Field Guide: County Kerry, Ireland

Home to the Emerald Isle’s tallest peak, County Kerry is a must-visit on the beautiful island of Ireland.

8th December 2023 | Words by Jazz Noble

“There are only two kingdoms,
The kingdom of God
And the kingdom of Kerry.”
- An old Irish adage, dating back to 65 AD

County Kerry (Irish: Contae Chiarraí), otherwise known as ‘The Kingdom’, sits in the southwest of Ireland in the historic province of Munster. Famous for the mountain range of MacGillycuddy’s Reeks, as well as its incredible peninsulas, it’s one of Ireland’s most visited areas for outdoor lovers from across the globe. Think: mysterious Celtic boglands, undulating mountain ridges and unforgettable cliff top walks along the Wild Atlantic Way. County Kerry promises an experience you won’t forget.

Mountains aside, Kerry is also home to the Killarney National Park, the Dingle, Iveragh and Beara peninsulas, Valentia, Blasket and Skellig Islands, and a stunning array of beaches, lakes and Early Christian and Medieval monuments. Due to its very southerly position, and slightly more extreme weather conditions than other parts of the island; Kerry has arguably been less susceptible to external influences. In this sense, it has preserved its culture very well and is proudly home to a number of Gaeltacht (Gaelic-speaking) regions, as well as a great tradition for Irish music and dance.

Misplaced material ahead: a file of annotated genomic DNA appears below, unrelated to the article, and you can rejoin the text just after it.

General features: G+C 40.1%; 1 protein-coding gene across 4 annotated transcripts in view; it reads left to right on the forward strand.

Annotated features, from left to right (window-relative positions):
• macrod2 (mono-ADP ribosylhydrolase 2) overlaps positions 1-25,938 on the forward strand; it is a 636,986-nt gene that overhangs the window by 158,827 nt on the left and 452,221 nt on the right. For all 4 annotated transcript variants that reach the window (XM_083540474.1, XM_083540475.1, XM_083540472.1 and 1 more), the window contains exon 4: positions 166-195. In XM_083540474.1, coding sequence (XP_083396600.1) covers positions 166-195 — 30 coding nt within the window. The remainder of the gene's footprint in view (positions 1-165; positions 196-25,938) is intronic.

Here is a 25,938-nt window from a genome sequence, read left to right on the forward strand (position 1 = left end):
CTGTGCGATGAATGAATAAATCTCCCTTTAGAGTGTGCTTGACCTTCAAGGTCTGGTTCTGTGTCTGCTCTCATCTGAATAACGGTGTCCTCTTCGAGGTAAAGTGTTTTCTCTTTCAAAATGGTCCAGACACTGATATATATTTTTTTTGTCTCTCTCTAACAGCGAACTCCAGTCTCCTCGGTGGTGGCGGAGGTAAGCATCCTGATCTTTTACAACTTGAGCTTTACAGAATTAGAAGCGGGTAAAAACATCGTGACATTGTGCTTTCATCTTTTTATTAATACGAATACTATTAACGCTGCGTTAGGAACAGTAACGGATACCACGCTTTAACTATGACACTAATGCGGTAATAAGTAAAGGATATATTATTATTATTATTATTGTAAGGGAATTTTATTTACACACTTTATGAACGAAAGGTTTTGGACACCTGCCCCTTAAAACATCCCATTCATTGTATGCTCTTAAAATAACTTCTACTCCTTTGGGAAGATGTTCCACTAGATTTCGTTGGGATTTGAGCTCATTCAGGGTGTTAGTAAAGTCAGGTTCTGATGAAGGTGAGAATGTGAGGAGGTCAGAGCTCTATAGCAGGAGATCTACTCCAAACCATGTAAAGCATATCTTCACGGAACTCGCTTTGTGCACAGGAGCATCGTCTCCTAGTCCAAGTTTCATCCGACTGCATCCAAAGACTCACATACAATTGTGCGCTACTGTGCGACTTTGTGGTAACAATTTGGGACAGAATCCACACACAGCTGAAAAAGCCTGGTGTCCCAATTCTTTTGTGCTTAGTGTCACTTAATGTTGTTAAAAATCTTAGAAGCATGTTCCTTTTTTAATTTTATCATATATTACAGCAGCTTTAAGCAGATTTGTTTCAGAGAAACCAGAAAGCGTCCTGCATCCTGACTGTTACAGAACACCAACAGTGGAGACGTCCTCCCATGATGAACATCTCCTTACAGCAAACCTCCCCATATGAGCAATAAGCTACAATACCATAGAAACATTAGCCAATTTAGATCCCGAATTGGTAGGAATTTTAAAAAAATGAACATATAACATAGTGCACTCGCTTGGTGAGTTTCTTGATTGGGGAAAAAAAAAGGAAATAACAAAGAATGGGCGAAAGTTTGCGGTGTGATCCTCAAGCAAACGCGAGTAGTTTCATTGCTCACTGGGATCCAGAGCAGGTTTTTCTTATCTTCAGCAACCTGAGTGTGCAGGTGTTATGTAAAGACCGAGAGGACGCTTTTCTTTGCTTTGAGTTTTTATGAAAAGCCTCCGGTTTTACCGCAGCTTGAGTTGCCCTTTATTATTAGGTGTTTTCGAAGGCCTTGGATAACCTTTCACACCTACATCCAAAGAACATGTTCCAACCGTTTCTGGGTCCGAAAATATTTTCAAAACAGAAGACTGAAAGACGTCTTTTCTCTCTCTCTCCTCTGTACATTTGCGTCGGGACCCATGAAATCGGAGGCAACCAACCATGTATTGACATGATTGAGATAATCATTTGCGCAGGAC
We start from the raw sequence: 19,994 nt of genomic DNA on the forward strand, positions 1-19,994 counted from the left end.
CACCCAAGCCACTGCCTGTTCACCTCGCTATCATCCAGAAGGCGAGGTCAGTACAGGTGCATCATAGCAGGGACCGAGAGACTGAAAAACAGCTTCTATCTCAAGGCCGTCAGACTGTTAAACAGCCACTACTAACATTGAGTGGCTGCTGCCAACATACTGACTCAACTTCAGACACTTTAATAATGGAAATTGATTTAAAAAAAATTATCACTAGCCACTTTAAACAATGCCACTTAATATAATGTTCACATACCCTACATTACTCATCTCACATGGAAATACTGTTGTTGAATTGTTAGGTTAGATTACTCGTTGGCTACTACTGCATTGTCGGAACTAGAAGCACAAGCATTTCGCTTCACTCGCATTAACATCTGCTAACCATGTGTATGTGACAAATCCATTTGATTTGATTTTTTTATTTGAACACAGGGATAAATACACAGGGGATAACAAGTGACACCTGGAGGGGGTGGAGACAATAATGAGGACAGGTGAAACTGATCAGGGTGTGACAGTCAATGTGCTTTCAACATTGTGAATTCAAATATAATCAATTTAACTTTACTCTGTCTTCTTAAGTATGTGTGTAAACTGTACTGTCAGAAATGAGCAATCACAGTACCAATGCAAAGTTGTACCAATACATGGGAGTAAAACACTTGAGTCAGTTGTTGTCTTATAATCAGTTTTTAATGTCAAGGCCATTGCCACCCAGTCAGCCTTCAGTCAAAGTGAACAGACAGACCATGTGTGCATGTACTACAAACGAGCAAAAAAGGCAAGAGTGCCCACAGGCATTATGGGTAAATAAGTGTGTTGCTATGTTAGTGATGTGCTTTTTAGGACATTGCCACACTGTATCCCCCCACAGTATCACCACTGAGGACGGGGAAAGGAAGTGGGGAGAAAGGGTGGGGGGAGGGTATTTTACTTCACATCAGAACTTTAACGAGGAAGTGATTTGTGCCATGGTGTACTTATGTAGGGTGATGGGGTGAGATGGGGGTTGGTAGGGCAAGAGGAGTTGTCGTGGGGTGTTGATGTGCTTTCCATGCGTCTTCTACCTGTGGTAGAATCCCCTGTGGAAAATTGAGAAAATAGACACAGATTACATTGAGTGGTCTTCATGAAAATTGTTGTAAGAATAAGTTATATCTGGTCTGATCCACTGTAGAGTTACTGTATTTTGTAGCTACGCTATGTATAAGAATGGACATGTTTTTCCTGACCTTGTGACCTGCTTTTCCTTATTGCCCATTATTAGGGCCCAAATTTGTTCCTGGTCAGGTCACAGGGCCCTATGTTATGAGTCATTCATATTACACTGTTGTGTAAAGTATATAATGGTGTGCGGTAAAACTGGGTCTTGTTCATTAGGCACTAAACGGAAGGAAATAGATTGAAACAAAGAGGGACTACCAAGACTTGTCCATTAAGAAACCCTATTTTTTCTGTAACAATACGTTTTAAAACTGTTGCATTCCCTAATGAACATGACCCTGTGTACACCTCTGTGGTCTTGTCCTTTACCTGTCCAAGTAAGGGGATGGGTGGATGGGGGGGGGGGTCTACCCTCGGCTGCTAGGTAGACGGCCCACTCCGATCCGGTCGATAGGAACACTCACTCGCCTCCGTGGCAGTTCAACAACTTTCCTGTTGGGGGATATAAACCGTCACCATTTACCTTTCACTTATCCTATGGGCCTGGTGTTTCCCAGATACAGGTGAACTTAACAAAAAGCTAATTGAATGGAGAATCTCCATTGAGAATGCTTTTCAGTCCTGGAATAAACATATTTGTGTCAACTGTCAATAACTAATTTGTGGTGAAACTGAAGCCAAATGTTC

A golden hour sunset of the coastlines of Valentia Island and the Dingle Peninsula in County Kerry, Ireland

Credit: Iftikhar alam

The county town is Tralee which sits on the northern neck of the Dingle peninsula. Home to Tralee Bay Wetlands and Nature Reserve, and the start and end point of the Dingle Way, it’s a great base from which to explore the county. Incidentally, it’s also very near the birthplace of Brendan the Navigator, one of the Twelve Apostles of Ireland. Known for spreading the gospel around Ireland, and for his epic sea voyages, you’ll find a statue of him at Fenit Harbour, a short drive away from the centre of Tralee.